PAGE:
From the beginning the purpose of the BAT and PAT has been to provide assessment tools that identify students in need of more intensive intervention and feedback on both general curriculum efforts and intensive intervention efforts in relation to the three ISBE SEL goals. The Garrison Institute and CASEL participants, noted that "educators want tools to help them identify at risk kids" and teachers "tend to focus on (and observe) bad behavior rather than seeing it in the context of social and emotional learning as reflections of lack of SEL competencies."

To address this, it is necessary to interject the observations or evaluative capabilities of a professional in the social or psychological domain. The involvement of these related service providers allow for greater clarity and objectivity in the identification, selection of appropriate intervention, and monitoring progress of the student within the structure of a particular intervention.

It is important that the professional collects data. The utilization of the data is connected to the "...teacher operating at the classroom, to school, to policy, and to statewide standards" (Discussion Forum Garrison Institute, et al, 2007). Additionally, the professional can build support systems within schools for assessment of data collection and for appropriate understanding of the data.

A limitation exists with teachers who are unfamiliar with the SEL learning standards.

Utilization of the Self-Report Format

Self-Report Format for Sixth, Seventh, and Eighth Grade Students

The question here is whether a Self-Report format can be useful to assess SEL Goals. As with the Teacher report format used on the K-5 Benchmark Assessment Tool (BAT), the Self-Report format used on the 6-7 grade level BAT are based on the ISBE Goals and all the research mentioned earlier is implicated in the content validity of the measures as well as their sensitivity to student change.

Perhaps more relevant to the utility of a Self-Report over a Teacher report format for these grade levels is research on other self-report measures which has indicated their viability in measuring social-emotional factors, in particular with adolescents. Following is a summary of several such Self-Report assessments.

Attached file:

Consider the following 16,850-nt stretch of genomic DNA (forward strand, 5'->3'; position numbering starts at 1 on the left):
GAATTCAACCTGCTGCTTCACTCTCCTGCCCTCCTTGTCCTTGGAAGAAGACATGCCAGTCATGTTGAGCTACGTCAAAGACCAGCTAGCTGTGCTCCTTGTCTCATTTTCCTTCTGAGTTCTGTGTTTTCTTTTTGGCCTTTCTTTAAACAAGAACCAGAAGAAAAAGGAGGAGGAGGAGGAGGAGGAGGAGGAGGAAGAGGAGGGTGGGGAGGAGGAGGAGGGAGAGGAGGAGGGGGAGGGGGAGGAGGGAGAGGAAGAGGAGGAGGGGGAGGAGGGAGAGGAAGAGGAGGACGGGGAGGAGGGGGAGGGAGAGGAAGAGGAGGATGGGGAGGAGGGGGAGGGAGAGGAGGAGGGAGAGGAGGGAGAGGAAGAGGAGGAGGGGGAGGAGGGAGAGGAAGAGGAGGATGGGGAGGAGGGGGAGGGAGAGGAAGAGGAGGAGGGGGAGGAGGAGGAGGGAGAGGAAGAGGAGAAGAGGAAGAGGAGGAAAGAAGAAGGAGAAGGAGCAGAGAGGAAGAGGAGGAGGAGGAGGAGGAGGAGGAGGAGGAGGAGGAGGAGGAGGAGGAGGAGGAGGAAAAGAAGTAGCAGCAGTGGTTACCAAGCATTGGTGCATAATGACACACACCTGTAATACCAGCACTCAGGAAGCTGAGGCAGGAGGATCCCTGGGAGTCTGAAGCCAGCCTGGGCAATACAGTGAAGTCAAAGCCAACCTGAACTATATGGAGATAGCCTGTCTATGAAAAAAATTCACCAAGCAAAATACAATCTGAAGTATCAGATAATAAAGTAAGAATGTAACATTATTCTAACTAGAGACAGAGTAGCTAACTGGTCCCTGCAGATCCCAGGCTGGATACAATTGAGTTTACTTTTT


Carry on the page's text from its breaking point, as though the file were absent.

The Achenbach System of Empirically Based Assessment (ASEBA): Youth Self-Report (Achenbach and Rescorla, 2001) has been shown to have high positive correlation with indicators of Self-Awareness and Self-Management (Internalizing Problems .80, Anxiety .83, and Depression and Social Stress .70) when compared with Self-Report indicators on the BASC-2 (Reynolds and Kampaus, 2004). Social Awareness correlations are equally as strong but have a negative correlation (Interpersonal Relations -.70 and Withdrawn -.56) to the BASC-2 (Reynolds and Kampaus, 2004).

Another group of studies indicated correlations between the Brief Symptom Inventory (BSI; Derogatis, 1993) and the Beck Depression Inventory-II (BDI-II; Beck, Steer, and Brown, 1996) in relation to the "composite index" of the BASC-2 SRP were moderate to strong in areas associated with Self-Awareness and Social Awareness (Anxiety, Depression, and Somatization "all around.50", Social Stress, Sense of Inadequacy, and Self-Esteem in the .50 range.) (Reynolds and Kampaus, 2004). Further, a review from studies done in relation to the MMPI-2 (Butcher, Graham, Ben-Porath, Tellegen, Dahstrom, and Kaemmer, 2001) indicated that areas loosely associated with Decision Making and Citizenship (as seen by factors on the BASC-2 SRP and MMPI-2) were moderately positive, these included: Alcohol Abuse .52 and School Maladjustment .58).

However, it must be noted that in research done comparing Teacher Ratings and Student Self Reports correlations have been weak (mean correlation .20) (Achenbach et al., 1987). Reynolds and Kampaus, 2004 in attempting to resolve this weak correlation note that on their BASC2 scales, "few scales on the SRP are found on the TRS or PRS." This is not the case with the Benchmark Assessment Tool. All items are directly related to the SEL Goals. Further research in this area is being considered.